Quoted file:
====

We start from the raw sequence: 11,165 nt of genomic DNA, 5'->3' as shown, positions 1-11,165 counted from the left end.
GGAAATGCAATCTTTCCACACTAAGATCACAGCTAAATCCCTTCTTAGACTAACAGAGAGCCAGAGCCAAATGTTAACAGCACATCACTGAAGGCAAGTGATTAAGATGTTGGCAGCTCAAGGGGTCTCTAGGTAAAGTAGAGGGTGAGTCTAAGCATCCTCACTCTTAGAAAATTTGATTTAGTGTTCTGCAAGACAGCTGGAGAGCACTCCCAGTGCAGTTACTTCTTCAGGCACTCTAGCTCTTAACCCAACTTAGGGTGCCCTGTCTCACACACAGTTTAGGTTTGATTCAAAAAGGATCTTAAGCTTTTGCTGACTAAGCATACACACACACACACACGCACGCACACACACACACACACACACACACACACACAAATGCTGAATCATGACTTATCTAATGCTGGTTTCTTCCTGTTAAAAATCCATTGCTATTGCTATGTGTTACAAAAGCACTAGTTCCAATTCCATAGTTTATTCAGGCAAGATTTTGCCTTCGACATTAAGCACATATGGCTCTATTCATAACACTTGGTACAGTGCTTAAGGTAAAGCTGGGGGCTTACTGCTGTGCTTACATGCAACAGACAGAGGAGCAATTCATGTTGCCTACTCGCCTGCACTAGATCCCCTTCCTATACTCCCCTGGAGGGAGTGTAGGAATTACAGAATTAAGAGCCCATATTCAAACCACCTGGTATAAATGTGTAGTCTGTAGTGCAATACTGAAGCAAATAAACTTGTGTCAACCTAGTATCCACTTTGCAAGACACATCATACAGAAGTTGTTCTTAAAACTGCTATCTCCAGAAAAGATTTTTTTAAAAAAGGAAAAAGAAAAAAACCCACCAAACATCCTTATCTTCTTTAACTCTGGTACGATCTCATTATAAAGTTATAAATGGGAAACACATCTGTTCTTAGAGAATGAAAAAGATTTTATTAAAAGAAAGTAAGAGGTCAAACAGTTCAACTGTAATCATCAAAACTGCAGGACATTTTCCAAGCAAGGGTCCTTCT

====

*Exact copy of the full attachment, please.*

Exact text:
We start from the raw sequence: 11,165 nt of genomic DNA, 5'->3' as shown, positions 1-11,165 counted from the left end.
GGAAATGCAATCTTTCCACACTAAGATCACAGCTAAATCCCTTCTTAGACTAACAGAGAGCCAGAGCCAAATGTTAACAGCACATCACTGAAGGCAAGTGATTAAGATGTTGGCAGCTCAAGGGGTCTCTAGGTAAAGTAGAGGGTGAGTCTAAGCATCCTCACTCTTAGAAAATTTGATTTAGTGTTCTGCAAGACAGCTGGAGAGCACTCCCAGTGCAGTTACTTCTTCAGGCACTCTAGCTCTTAACCCAACTTAGGGTGCCCTGTCTCACACACAGTTTAGGTTTGATTCAAAAAGGATCTTAAGCTTTTGCTGACTAAGCATACACACACACACACACGCACGCACACACACACACACACACACACACACACACAAATGCTGAATCATGACTTATCTAATGCTGGTTTCTTCCTGTTAAAAATCCATTGCTATTGCTATGTGTTACAAAAGCACTAGTTCCAATTCCATAGTTTATTCAGGCAAGATTTTGCCTTCGACATTAAGCACATATGGCTCTATTCATAACACTTGGTACAGTGCTTAAGGTAAAGCTGGGGGCTTACTGCTGTGCTTACATGCAACAGACAGAGGAGCAATTCATGTTGCCTACTCGCCTGCACTAGATCCCCTTCCTATACTCCCCTGGAGGGAGTGTAGGAATTACAGAATTAAGAGCCCATATTCAAACCACCTGGTATAAATGTGTAGTCTGTAGTGCAATACTGAAGCAAATAAACTTGTGTCAACCTAGTATCCACTTTGCAAGACACATCATACAGAAGTTGTTCTTAAAACTGCTATCTCCAGAAAAGATTTTTTTAAAAAAGGAAAAAGAAAAAAACCCACCAAACATCCTTATCTTCTTTAACTCTGGTACGATCTCATTATAAAGTTATAAATGGGAAACACATCTGTTCTTAGAGAATGAAAAAGATTTTATTAAAAGAAAGTAAGAGGTCAAACAGTTCAACTGTAATCATCAAAACTGCAGGACATTTTCCAAGCAAGGGTCCTTCT